In a question certified by the United States Court of Appeals for the Tenth Circuit, the Supreme Court of Utah in The Ohio Casualty Ins. Co. v. Unigard Ins. Co., 2102 Utah LEXIS 1 (Utah Jan. 6, 2012) recently addressed the issue of whether allocation among successive insurers is determined by the insurers’ respective “other insurance” clauses or by a time-on-the-risk methodology.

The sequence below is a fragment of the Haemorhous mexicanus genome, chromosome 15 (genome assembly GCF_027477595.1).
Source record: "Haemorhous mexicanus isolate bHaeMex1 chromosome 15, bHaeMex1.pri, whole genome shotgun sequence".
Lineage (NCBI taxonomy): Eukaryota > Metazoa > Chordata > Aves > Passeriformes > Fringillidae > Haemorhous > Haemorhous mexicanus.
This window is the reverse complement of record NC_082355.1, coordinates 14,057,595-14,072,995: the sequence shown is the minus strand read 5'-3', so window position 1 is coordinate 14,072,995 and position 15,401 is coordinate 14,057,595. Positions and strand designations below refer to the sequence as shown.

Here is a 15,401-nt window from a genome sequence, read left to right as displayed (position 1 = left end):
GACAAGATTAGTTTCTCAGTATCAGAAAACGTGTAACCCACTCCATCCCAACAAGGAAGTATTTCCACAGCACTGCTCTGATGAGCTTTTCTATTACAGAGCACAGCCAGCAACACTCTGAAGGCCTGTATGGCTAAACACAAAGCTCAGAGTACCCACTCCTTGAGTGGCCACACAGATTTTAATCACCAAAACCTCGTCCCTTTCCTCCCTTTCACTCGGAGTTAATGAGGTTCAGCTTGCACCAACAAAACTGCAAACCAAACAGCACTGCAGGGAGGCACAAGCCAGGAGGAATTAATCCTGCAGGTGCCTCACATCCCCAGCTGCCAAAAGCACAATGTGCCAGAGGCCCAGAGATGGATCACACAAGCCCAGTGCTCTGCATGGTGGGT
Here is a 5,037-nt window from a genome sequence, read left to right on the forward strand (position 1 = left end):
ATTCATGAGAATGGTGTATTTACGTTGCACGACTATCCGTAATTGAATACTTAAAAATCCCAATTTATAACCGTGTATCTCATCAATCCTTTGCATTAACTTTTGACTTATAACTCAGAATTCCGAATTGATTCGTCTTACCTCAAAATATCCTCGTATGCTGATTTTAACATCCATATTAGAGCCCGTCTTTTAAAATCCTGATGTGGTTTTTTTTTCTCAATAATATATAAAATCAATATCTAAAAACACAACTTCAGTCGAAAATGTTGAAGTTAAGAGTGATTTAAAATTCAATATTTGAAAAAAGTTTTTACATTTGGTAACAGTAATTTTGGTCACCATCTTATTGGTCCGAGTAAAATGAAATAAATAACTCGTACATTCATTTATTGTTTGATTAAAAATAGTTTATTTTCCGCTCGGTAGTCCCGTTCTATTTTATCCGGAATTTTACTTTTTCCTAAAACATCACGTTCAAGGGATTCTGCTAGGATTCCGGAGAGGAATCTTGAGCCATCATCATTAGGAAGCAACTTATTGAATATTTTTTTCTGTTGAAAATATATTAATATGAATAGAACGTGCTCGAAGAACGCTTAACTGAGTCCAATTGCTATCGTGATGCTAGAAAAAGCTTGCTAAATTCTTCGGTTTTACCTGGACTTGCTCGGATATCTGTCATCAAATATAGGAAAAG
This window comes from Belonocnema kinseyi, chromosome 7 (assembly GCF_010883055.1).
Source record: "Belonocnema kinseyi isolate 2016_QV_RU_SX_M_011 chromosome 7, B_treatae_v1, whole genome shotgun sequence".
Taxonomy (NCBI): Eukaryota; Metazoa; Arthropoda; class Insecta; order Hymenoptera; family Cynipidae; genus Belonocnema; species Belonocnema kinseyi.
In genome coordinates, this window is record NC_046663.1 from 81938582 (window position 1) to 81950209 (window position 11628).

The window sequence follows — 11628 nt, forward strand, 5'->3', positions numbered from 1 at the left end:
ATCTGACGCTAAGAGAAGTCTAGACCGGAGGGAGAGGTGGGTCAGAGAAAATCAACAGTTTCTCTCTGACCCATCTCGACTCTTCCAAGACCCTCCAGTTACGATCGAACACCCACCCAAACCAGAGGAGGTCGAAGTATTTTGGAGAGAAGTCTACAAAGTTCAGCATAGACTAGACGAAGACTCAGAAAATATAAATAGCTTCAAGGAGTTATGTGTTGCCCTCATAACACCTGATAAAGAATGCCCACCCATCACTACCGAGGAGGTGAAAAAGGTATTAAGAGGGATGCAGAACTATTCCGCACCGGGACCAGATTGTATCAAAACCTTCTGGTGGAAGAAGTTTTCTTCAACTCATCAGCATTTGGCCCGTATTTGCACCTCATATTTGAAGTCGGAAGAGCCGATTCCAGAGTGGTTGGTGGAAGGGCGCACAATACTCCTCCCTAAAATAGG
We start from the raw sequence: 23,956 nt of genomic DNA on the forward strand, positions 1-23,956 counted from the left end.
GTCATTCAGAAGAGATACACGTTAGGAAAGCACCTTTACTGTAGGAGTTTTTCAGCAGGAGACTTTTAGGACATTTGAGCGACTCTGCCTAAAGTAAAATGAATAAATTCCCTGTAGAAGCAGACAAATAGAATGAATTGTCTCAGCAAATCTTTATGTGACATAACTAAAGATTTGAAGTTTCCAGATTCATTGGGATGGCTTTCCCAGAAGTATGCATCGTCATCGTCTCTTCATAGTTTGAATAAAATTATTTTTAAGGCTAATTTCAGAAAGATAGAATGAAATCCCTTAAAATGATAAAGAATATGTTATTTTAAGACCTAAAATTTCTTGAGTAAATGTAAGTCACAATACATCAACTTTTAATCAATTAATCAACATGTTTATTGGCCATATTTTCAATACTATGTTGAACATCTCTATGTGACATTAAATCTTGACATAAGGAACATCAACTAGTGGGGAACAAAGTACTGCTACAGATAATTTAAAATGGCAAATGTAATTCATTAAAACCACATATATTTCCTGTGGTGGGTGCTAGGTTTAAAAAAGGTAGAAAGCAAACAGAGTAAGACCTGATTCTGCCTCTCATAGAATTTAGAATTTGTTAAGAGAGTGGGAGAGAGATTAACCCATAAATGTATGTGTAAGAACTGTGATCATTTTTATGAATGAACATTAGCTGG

The insured, Cloud Nine, had general liability coverage from Ohio Casualty for a one-year period, and then from Unigard for the next three years. Cloud Nine was sued for an alleged advertising injury which allegedly took place during the last three months of the Ohio Casualty policy, continued throughout the entire period of the Unigard policy, and extended into a period of time in which Cloud Nine was not insured. Ohio Casualty denied coverage and commenced a declaratory action in which Unigard eventually was a party. The Utah federal district court held that Ohio Casualty indeed had a duty to defend Cloud Nine and that defense costs must be shared equally with Unigard as a result of their policies’ respective “other insurance” clauses. Ohio Casualty appealed the question of allocation to the Tenth Circuit, which in turn certified the question to the Supreme Court of Utah....
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